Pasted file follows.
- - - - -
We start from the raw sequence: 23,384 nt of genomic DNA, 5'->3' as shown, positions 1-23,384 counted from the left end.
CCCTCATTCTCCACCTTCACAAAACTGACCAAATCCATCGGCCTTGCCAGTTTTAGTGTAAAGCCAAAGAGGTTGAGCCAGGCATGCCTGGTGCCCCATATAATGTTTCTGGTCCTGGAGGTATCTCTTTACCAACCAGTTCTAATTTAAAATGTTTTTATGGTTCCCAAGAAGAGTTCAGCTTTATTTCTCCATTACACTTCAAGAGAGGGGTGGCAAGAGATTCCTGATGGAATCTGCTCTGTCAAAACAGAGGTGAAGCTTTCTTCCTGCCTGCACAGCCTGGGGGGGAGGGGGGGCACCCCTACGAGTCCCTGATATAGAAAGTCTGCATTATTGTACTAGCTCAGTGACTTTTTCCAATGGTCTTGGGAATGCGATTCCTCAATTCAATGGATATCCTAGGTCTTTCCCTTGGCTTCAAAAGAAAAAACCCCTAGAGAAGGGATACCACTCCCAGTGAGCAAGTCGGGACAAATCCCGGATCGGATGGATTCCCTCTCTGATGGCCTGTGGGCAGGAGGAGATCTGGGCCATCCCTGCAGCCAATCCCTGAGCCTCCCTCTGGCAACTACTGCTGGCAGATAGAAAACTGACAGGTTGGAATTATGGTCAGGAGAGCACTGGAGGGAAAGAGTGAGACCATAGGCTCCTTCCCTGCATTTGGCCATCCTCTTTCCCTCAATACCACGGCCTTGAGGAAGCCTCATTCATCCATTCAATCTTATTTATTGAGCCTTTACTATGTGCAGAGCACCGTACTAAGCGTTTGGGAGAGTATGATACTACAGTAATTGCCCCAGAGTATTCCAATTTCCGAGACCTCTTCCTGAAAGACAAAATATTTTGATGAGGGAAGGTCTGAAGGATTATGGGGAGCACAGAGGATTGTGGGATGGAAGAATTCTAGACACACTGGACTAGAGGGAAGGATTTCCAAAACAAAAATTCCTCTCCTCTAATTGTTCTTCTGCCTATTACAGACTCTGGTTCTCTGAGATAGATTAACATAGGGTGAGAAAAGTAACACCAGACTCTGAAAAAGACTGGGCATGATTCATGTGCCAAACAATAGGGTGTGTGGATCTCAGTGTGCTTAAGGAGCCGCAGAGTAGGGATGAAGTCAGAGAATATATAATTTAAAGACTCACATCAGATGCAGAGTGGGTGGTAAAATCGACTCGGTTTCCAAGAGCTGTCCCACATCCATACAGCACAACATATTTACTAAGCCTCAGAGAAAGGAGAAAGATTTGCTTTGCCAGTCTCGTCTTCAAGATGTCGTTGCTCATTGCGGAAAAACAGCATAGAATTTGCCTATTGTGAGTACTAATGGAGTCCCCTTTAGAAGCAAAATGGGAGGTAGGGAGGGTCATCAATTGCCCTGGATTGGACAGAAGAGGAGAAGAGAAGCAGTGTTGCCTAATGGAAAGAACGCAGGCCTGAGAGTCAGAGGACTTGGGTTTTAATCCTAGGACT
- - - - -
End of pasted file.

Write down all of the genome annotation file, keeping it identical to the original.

We start from the raw sequence: 23,384 nt of genomic DNA, 5'->3' as shown, positions 1-23,384 counted from the left end.
CCCTCATTCTCCACCTTCACAAAACTGACCAAATCCATCGGCCTTGCCAGTTTTAGTGTAAAGCCAAAGAGGTTGAGCCAGGCATGCCTGGTGCCCCATATAATGTTTCTGGTCCTGGAGGTATCTCTTTACCAACCAGTTCTAATTTAAAATGTTTTTATGGTTCCCAAGAAGAGTTCAGCTTTATTTCTCCATTACACTTCAAGAGAGGGGTGGCAAGAGATTCCTGATGGAATCTGCTCTGTCAAAACAGAGGTGAAGCTTTCTTCCTGCCTGCACAGCCTGGGGGGGAGGGGGGGCACCCCTACGAGTCCCTGATATAGAAAGTCTGCATTATTGTACTAGCTCAGTGACTTTTTCCAATGGTCTTGGGAATGCGATTCCTCAATTCAATGGATATCCTAGGTCTTTCCCTTGGCTTCAAAAGAAAAAACCCCTAGAGAAGGGATACCACTCCCAGTGAGCAAGTCGGGACAAATCCCGGATCGGATGGATTCCCTCTCTGATGGCCTGTGGGCAGGAGGAGATCTGGGCCATCCCTGCAGCCAATCCCTGAGCCTCCCTCTGGCAACTACTGCTGGCAGATAGAAAACTGACAGGTTGGAATTATGGTCAGGAGAGCACTGGAGGGAAAGAGTGAGACCATAGGCTCCTTCCCTGCATTTGGCCATCCTCTTTCCCTCAATACCACGGCCTTGAGGAAGCCTCATTCATCCATTCAATCTTATTTATTGAGCCTTTACTATGTGCAGAGCACCGTACTAAGCGTTTGGGAGAGTATGATACTACAGTAATTGCCCCAGAGTATTCCAATTTCCGAGACCTCTTCCTGAAAGACAAAATATTTTGATGAGGGAAGGTCTGAAGGATTATGGGGAGCACAGAGGATTGTGGGATGGAAGAATTCTAGACACACTGGACTAGAGGGAAGGATTTCCAAAACAAAAATTCCTCTCCTCTAATTGTTCTTCTGCCTATTACAGACTCTGGTTCTCTGAGATAGATTAACATAGGGTGAGAAAAGTAACACCAGACTCTGAAAAAGACTGGGCATGATTCATGTGCCAAACAATAGGGTGTGTGGATCTCAGTGTGCTTAAGGAGCCGCAGAGTAGGGATGAAGTCAGAGAATATATAATTTAAAGACTCACATCAGATGCAGAGTGGGTGGTAAAATCGACTCGGTTTCCAAGAGCTGTCCCACATCCATACAGCACAACATATTTACTAAGCCTCAGAGAAAGGAGAAAGATTTGCTTTGCCAGTCTCGTCTTCAAGATGTCGTTGCTCATTGCGGAAAAACAGCATAGAATTTGCCTATTGTGAGTACTAATGGAGTCCCCTTTAGAAGCAAAATGGGAGGTAGGGAGGGTCATCAATTGCCCTGGATTGGACAGAAGAGGAGAAGAGAAGCAGTGTTGCCTAATGGAAAGAACGCAGGCCTGAGAGTCAGAGGACTTGGGTTTTAATCCTAGGACT